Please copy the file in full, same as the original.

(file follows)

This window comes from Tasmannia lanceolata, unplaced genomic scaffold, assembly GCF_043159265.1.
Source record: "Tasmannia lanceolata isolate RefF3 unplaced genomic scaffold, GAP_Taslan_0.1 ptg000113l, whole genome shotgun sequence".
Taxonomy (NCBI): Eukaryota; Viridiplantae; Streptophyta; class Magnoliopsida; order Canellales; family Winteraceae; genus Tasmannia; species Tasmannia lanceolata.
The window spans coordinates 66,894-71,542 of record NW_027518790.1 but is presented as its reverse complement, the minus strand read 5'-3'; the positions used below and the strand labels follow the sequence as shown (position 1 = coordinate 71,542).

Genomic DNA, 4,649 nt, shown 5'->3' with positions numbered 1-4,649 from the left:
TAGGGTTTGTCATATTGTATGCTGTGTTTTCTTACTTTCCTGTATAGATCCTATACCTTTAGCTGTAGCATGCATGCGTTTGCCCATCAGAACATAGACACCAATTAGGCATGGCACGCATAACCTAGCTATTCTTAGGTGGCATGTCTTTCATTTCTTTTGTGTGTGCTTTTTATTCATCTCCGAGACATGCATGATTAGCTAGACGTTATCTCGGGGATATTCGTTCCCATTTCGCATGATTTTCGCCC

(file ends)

This window comes from Tasmannia lanceolata, unplaced genomic scaffold, assembly GCF_043159265.1.
Source record: "Tasmannia lanceolata isolate RefF3 unplaced genomic scaffold, GAP_Taslan_0.1 ptg000113l, whole genome shotgun sequence".
Taxonomy (NCBI): Eukaryota; Viridiplantae; Streptophyta; class Magnoliopsida; order Canellales; family Winteraceae; genus Tasmannia; species Tasmannia lanceolata.
The window spans coordinates 66,894-71,542 of record NW_027518790.1 but is presented as its reverse complement, the minus strand read 5'-3'; the positions used below and the strand labels follow the sequence as shown (position 1 = coordinate 71,542).

Genomic DNA, 4,649 nt, shown 5'->3' with positions numbered 1-4,649 from the left:
TAGGGTTTGTCATATTGTATGCTGTGTTTTCTTACTTTCCTGTATAGATCCTATACCTTTAGCTGTAGCATGCATGCGTTTGCCCATCAGAACATAGACACCAATTAGGCATGGCACGCATAACCTAGCTATTCTTAGGTGGCATGTCTTTCATTTCTTTTGTGTGTGCTTTTTATTCATCTCCGAGACATGCATGATTAGCTAGACGTTATCTCGGGGATATTCGTTCCCATTTCGCATGATTTTCGCCC